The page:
However, there are some down sides to being a live-in au pair. Although a good host family will respect your privacy, sometimes it may seem difficult to get time to yourself. When living with the family, it can be hard to differentiate between working hours and free time. This blur can make it seem as if you are working more than your required 25 hours a week. But, this issue can be addressed early on if clear boundaries are set in place. If your host family has younger children, an additional disadvantage to being a live-in au pair can be a lack of sleep. If the young children cry during the night or in the mornings, it can erode into your leisure time. In addition, since you don’t want to disturb the family, you may feel a sense of guilt if you come home late at night after an evening with friends.

Sometimes it may seem difficult to get time to yourself. Photo: Unsplash

Live-out positions, such as mine, avoid these situations entirely. Living away from the family provides a very clear distinction between working hours and free time as you will only be around the children for the defined 25 hours per week. As a result, live-out au pair positions provide more independence and freedom. Spending less time with the family does not mean you miss out on all of the local culture. Live-out au pairs will still eat dinners with the family during the week, and those that work mornings will also eat breakfasts with the family.

Nonetheless, live-out positions lose many of the advantages of live-in positions. Though it is the more independent option, this can go to the extreme and foster feelings of loneliness – especially since you are living in a new country. In addition, it takes longer to pick up on the language and to integrate into the family. Although live-out au pairs in Paris are indeed given their own apartment, it’s often a small “chambre de bonne”), with the average size of around 12m2. Furthermore, many chambres de bonne have shared toilets. Live-out au pairs are also required to factor in money for groceries, but luckily, most families will pay you slightly more to account for this.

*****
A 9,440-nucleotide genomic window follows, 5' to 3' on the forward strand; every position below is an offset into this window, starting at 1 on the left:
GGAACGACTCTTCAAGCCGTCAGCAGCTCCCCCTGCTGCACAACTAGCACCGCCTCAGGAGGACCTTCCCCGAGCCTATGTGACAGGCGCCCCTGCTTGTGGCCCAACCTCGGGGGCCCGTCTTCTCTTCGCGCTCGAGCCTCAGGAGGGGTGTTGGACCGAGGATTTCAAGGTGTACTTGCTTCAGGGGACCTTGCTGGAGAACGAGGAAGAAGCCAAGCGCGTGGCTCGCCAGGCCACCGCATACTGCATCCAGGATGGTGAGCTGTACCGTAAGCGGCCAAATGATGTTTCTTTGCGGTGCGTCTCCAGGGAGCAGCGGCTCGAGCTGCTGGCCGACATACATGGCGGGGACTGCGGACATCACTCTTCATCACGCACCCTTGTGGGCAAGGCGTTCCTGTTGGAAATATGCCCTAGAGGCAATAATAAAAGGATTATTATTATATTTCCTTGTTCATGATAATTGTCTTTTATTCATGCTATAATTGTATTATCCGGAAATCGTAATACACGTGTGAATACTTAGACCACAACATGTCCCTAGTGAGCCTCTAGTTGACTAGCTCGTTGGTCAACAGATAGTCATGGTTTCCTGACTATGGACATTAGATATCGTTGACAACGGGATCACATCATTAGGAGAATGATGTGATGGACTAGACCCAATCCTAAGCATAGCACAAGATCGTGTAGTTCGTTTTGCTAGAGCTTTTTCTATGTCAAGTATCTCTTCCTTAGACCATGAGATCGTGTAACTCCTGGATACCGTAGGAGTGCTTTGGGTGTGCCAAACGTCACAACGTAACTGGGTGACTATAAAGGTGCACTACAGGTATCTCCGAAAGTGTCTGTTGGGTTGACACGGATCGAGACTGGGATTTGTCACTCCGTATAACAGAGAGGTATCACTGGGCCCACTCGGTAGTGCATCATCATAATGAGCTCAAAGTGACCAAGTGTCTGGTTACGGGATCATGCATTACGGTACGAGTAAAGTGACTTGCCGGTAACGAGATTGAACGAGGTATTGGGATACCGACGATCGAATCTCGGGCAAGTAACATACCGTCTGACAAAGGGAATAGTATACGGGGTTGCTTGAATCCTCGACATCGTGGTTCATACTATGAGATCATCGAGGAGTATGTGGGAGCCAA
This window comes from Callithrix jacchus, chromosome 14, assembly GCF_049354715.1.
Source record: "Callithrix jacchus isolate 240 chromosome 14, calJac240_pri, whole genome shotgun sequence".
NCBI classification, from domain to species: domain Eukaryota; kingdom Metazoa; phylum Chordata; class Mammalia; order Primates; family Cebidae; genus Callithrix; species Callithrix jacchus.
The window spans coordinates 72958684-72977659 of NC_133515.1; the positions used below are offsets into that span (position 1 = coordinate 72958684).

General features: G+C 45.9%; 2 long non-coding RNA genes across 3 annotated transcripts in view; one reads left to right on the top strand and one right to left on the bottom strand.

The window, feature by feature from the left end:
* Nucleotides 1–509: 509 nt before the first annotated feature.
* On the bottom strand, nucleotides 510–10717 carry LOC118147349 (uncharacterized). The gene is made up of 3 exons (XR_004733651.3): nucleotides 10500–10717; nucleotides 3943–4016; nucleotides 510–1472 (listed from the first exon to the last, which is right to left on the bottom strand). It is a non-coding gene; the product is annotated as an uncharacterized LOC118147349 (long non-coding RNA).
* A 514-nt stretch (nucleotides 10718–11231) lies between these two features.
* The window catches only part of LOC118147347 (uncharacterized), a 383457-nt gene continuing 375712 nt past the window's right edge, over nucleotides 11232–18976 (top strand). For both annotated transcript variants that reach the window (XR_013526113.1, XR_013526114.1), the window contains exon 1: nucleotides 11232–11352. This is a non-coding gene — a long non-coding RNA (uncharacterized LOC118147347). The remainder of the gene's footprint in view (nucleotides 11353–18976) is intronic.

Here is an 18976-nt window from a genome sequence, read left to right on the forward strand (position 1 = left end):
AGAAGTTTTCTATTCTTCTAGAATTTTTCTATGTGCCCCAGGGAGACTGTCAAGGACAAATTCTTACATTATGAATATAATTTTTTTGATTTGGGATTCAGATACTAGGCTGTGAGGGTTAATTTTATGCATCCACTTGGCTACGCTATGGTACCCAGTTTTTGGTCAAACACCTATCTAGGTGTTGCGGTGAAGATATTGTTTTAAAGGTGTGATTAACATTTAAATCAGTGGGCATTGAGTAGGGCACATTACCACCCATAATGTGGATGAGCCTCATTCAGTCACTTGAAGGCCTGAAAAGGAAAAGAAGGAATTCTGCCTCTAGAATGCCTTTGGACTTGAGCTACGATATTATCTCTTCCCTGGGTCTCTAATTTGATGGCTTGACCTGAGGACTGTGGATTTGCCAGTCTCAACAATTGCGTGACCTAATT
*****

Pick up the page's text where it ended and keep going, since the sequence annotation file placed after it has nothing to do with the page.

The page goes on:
My top tip for those deciding between a live-in or live-out situation is to make sure you ask for a video tour of the accommodation before finalizing the contract. Sometimes, a large ensuite bedroom in a separate wing of the host family’s apartment may provide more independence than a chambre de bonne with shared toilets!

What is the Going Rate for Au Pairs?

The minimum pay for au pairs is €80 per week, with the average pay being €100 per week. Some families will provide extras on top of this base rate, such as your Navigo pass for the metro, language classes or phone plan; however some will not. This is an important point to take into consideration.

How Do You Find Friends as an Au Pair?

 When I decided to become an au pair in Paris, my biggest fear was that I wouldn’t be able to find and make friends. I came to Paris not knowing anyone, so I was eager to find some new friends that I could experience the city with. In spite of this apprehension, finding friends was surprisingly easy. I found the majority of my friends through Facebook groups made specifically for au pairs living in Paris. Group picnics were arranged in which dozens of people would meet, bring along some food, and get to know one another. Another way I met some of my friends was through the app Bumble BFF – a “dating app” – but for finding friends instead of relationships.

Bref: Is it Worth It?

Becoming an au pair allows you to not only learn a lot about a new culture, but it also allows you to learn a lot about yourself. Moving to a new country and adopting a different way of life will be a challenge, but it will be one that you will thank yourself for. You will meet new friends from all around the world, you will become part of a new family, and you will gain amazing memories to last a lifetime. I am only four months into my year as an au pair, and I can already tell that it won’t be enough to experience everything that Paris has to offer.

Lead photo credit : Photo by Léonard Cotte on Unsplash

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Inspired by the rich culture that France has to offer, Poppy Pearce moved to Paris as an au pair in August 2022. Having gained a degree in Theology and Religion with Arabic from the University of Exeter, Poppy has a passion for languages and experiencing new cultures. When she’s not working, Poppy loves to explore everything that Paris has to offer, from exhibitions and museums, to restaurants and second-hand clothing stores.


  • Peter Skipwith
    2022-12-08 05:31:07
    Peter Skipwith
    This article was very interesting and informative and quite different from the first. Very helpful to anyone wanting to be an au pair. Keep going Poppy, we loved your writing!